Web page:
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Spring 2014 - 63783 - PA397C - Advanced Empirical Methods for Policy Analysis

Making Sense of Survey Data

Instructor(s): Osborne, Cynthia
Unique Number: 63783
Day & Time: M 6:00 pm -9:00 pm
Room: SRH 3.216/219
Waitlist Information:For LBJ Students: UT Waitlist Information
Course Overview

In addition to the Introduction to Quantitative Analysis course in the common core, students are required to take another three-hour course in quantitative analysis, selected from among a set of courses focusing on the application of quantitative theory and techniques to policy analysis. Topics offered vary from year to year but include econometrics, demographic techniques, systems analysis, simulation modeling, and quantitative indicator methods. As the second course in the two-course quantitative sequence, this course is intended to provide students with an in-depth understanding and hands-on experience with a specific quantitative method useful in policy analysis. This course is usually taken during the second semester of the first year. 

Section Description

This course will teach students to rigorously analyze survey data and write research briefs to present the results. Often researchers, policy analysts, and practitioners rely on survey data to learn about a population or program; yet too often the results are not analyzed rigorously to provide evidence of generalizability or impact. This course will teach students how to:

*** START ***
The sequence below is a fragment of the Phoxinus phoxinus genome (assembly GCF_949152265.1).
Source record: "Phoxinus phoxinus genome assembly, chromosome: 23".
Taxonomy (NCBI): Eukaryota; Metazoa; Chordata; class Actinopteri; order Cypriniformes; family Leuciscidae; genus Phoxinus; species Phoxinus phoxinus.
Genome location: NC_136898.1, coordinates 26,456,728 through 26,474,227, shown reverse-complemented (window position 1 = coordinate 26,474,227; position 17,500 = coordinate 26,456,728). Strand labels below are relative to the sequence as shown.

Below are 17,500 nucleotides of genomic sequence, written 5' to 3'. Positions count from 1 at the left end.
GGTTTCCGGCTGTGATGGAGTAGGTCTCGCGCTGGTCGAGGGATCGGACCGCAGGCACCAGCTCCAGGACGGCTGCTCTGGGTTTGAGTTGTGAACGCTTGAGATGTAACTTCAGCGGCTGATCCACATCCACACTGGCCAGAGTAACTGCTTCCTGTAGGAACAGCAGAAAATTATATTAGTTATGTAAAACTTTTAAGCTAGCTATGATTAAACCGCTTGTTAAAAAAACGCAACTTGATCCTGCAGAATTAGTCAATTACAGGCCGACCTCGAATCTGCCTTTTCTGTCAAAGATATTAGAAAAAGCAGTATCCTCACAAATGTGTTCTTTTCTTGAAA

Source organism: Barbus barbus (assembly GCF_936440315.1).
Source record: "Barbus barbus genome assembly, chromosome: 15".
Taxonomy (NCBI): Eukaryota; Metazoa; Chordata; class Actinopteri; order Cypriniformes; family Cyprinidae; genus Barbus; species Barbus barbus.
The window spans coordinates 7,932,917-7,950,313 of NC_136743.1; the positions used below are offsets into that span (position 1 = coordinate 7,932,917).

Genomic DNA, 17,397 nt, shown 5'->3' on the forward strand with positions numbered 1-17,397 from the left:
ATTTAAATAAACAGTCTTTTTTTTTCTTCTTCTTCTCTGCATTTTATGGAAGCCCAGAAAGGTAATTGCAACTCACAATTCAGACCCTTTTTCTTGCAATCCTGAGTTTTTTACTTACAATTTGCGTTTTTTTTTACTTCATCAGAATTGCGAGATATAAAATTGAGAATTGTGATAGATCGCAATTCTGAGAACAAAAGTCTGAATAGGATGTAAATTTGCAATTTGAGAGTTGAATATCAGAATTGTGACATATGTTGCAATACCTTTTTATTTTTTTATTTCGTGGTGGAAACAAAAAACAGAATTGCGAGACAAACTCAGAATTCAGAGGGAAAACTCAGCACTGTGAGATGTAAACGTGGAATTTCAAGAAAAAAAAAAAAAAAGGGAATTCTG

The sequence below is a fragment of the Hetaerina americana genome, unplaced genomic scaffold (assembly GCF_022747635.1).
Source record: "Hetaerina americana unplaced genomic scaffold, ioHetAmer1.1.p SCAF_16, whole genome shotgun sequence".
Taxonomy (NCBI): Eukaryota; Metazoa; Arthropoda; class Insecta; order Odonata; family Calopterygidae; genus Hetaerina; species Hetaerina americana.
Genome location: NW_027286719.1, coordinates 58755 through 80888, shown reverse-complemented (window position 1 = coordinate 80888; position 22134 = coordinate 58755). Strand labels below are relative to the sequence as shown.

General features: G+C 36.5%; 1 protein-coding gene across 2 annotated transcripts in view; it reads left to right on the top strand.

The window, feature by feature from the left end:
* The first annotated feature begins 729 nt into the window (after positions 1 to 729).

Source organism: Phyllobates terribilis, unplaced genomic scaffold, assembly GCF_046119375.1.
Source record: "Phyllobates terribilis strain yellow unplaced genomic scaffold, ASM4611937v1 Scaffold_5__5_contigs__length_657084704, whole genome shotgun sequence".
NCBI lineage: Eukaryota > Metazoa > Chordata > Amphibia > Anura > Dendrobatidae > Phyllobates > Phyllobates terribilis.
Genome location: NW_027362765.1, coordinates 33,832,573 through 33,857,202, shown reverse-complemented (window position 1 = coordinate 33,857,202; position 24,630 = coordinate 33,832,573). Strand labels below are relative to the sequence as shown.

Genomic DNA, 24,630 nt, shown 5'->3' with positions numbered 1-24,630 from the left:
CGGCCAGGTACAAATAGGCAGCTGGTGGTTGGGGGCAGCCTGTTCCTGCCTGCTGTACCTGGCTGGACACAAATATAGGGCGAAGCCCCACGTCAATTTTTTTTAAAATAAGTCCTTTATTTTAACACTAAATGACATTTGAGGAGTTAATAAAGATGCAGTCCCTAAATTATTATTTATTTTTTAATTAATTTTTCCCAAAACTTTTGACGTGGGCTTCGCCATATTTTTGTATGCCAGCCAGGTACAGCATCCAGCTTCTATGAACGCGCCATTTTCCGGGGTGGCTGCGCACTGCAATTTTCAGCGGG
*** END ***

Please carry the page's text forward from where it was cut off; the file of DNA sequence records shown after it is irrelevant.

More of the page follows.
• develop a survey instrument based on a solid theoretical framework,
  • sample a population to ensure representativeness and generalizability,
  • construct a testable research question that is theoretically motivated,
  • use Stata to analyze cross-sectional and longitudinal survey data,
  • develop variables, including indices, scales, categorical, linear, and binomial variables,
  • deal with missing data,
  • test significance of results,
  • conduct multivariate analyses and interpret coefficients,
  • use mediating and moderating variables appropriately,
  • understand the threats to validity,
  • write a research brief, and
  • present results orally.

The course is geared toward students who prefer an applied method of learning advanced empirical methods. Students will be provided access to three Child and Family Research Partnership (CFRP) datasets (described below) and required to use at least two of them over the course of the semester. Students will be expected to use Stata; limited guidance will be provided by the professor, but students will be expected to invest the time necessary to conduct their analyses.

In addition to other assignment, students will be assigned one research question developed by the professor and expected to analyze the data and present the results in a research brief. Students will also be expected to develop their own research question and analyze the data and present the results in writing and orally. Although the substantive area for the course will focus on families, the skills that students learn in the course are applicable to all substantive areas.